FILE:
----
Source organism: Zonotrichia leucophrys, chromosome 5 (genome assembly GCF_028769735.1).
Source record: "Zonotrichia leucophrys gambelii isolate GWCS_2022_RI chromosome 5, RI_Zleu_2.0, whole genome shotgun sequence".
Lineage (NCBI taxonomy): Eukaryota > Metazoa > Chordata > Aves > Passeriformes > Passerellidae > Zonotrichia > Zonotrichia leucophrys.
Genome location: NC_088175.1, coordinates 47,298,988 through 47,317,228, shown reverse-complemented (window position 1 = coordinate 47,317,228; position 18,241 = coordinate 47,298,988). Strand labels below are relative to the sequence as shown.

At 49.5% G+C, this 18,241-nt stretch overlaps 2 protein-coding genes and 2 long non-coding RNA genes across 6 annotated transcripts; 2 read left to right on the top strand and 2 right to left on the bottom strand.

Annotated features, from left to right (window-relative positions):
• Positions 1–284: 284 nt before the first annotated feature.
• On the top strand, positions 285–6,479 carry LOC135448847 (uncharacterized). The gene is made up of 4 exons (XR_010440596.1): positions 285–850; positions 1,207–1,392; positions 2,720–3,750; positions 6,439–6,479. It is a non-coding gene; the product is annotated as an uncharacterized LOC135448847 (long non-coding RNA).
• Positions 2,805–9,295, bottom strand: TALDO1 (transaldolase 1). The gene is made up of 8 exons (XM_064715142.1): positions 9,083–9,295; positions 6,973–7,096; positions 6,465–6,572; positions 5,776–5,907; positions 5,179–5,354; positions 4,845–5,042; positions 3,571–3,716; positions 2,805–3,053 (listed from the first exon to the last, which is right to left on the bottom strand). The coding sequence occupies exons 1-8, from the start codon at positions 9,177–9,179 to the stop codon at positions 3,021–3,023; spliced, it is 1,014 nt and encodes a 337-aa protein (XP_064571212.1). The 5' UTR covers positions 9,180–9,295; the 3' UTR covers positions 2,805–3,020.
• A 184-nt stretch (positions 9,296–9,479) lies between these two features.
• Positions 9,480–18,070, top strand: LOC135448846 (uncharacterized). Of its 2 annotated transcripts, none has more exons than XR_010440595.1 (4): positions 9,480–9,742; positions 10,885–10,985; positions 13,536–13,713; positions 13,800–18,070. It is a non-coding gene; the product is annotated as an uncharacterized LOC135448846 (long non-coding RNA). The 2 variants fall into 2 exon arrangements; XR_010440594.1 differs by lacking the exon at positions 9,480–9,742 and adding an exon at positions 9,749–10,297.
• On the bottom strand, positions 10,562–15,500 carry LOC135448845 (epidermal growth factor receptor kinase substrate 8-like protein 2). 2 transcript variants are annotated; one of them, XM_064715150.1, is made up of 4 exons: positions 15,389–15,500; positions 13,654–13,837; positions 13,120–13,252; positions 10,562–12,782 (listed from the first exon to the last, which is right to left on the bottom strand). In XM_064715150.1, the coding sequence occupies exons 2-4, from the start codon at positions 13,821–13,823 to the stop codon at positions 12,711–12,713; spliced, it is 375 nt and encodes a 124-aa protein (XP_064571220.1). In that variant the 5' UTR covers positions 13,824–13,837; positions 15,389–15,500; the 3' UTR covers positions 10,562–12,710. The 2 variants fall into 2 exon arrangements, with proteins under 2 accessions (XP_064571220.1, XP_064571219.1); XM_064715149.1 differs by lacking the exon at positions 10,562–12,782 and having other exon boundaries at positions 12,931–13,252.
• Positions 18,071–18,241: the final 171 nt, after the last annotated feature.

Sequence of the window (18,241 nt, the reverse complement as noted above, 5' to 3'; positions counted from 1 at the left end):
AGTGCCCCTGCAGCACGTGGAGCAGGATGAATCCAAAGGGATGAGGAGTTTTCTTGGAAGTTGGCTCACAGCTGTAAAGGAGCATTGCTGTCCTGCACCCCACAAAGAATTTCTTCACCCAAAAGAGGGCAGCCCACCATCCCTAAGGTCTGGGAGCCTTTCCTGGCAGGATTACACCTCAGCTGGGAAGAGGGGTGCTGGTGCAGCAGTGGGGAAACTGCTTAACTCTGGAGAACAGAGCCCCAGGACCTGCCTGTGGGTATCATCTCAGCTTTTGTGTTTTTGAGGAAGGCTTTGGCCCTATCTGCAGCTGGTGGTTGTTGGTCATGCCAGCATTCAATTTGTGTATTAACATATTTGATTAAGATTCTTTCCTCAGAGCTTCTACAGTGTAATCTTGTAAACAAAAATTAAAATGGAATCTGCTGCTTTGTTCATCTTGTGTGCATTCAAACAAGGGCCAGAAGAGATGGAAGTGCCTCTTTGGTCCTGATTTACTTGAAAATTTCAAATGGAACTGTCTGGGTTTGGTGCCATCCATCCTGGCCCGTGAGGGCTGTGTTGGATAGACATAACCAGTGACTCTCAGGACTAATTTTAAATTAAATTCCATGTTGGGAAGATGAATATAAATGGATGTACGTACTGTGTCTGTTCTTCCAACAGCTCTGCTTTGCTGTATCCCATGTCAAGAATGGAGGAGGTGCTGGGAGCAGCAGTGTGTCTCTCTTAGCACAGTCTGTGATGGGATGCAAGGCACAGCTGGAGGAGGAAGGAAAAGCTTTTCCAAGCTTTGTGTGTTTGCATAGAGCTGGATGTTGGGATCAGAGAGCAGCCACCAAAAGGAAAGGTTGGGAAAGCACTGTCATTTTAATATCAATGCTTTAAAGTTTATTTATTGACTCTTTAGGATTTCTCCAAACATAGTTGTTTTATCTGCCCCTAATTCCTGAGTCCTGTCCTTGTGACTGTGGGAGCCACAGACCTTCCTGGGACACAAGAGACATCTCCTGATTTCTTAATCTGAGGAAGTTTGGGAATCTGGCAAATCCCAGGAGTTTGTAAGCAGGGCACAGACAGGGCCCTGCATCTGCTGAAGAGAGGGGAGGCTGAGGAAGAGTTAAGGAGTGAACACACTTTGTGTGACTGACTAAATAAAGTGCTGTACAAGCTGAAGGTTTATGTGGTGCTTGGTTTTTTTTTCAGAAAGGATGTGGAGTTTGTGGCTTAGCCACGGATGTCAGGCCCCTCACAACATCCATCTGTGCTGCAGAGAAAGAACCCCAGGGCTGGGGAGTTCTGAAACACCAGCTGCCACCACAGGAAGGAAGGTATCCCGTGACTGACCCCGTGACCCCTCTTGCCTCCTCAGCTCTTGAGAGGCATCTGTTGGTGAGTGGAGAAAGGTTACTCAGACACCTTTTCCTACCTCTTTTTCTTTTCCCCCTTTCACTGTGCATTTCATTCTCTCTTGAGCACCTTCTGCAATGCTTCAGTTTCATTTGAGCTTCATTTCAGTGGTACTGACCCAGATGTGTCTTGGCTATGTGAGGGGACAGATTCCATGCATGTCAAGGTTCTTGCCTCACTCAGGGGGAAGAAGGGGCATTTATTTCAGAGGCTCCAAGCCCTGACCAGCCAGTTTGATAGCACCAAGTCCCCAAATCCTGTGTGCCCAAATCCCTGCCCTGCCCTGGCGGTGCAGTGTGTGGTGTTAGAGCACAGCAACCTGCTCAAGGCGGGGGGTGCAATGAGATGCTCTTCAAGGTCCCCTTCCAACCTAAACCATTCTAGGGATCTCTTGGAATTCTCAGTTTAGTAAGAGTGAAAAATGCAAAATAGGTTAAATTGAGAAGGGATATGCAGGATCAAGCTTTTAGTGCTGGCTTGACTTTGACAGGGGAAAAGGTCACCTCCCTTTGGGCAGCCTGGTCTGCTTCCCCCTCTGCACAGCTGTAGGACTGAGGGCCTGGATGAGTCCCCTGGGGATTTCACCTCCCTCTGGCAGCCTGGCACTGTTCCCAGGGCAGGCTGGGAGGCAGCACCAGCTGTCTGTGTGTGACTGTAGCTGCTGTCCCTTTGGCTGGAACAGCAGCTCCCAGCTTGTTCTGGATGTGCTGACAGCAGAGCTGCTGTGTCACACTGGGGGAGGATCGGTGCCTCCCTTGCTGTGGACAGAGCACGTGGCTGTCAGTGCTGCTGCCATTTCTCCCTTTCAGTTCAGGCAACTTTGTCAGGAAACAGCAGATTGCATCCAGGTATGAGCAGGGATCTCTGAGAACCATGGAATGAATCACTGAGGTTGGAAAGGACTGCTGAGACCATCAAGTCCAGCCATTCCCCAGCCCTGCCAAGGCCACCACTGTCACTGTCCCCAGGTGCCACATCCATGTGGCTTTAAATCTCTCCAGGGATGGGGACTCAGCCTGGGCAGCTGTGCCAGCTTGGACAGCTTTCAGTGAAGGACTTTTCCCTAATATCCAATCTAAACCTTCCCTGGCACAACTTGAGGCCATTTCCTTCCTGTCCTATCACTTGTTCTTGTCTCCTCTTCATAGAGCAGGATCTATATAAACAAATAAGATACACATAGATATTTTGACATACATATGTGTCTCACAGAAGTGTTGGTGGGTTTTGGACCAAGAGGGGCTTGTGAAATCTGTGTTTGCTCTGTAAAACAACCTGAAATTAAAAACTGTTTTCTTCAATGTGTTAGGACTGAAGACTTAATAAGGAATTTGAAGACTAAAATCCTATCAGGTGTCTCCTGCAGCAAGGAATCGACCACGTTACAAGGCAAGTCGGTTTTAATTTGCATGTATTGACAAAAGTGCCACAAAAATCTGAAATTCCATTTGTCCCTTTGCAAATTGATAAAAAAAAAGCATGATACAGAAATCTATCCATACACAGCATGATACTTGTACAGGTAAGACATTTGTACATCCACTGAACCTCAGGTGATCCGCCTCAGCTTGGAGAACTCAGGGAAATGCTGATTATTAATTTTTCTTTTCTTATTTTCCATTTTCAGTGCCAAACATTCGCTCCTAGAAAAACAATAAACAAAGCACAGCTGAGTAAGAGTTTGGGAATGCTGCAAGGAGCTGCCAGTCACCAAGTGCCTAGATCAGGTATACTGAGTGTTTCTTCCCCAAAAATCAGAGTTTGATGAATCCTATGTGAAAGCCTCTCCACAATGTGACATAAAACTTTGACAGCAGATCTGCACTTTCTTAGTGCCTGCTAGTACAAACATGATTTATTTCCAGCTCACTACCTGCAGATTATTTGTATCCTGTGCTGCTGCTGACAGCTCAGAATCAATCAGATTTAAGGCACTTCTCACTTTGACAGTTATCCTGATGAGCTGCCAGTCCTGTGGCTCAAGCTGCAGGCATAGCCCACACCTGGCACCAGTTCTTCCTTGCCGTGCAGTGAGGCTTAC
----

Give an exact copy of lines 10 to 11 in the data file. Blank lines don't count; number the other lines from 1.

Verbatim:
• A 184-nt stretch (positions 9,296–9,479) lies between these two features.
• Positions 9,480–18,070, top strand: LOC135448846 (uncharacterized). Of its 2 annotated transcripts, none has more exons than XR_010440595.1 (4): positions 9,480–9,742; positions 10,885–10,985; positions 13,536–13,713; positions 13,800–18,070. It is a non-coding gene; the product is annotated as an uncharacterized LOC135448846 (long non-coding RNA). The 2 variants fall into 2 exon arrangements; XR_010440594.1 differs by lacking the exon at positions 9,480–9,742 and adding an exon at positions 9,749–10,297.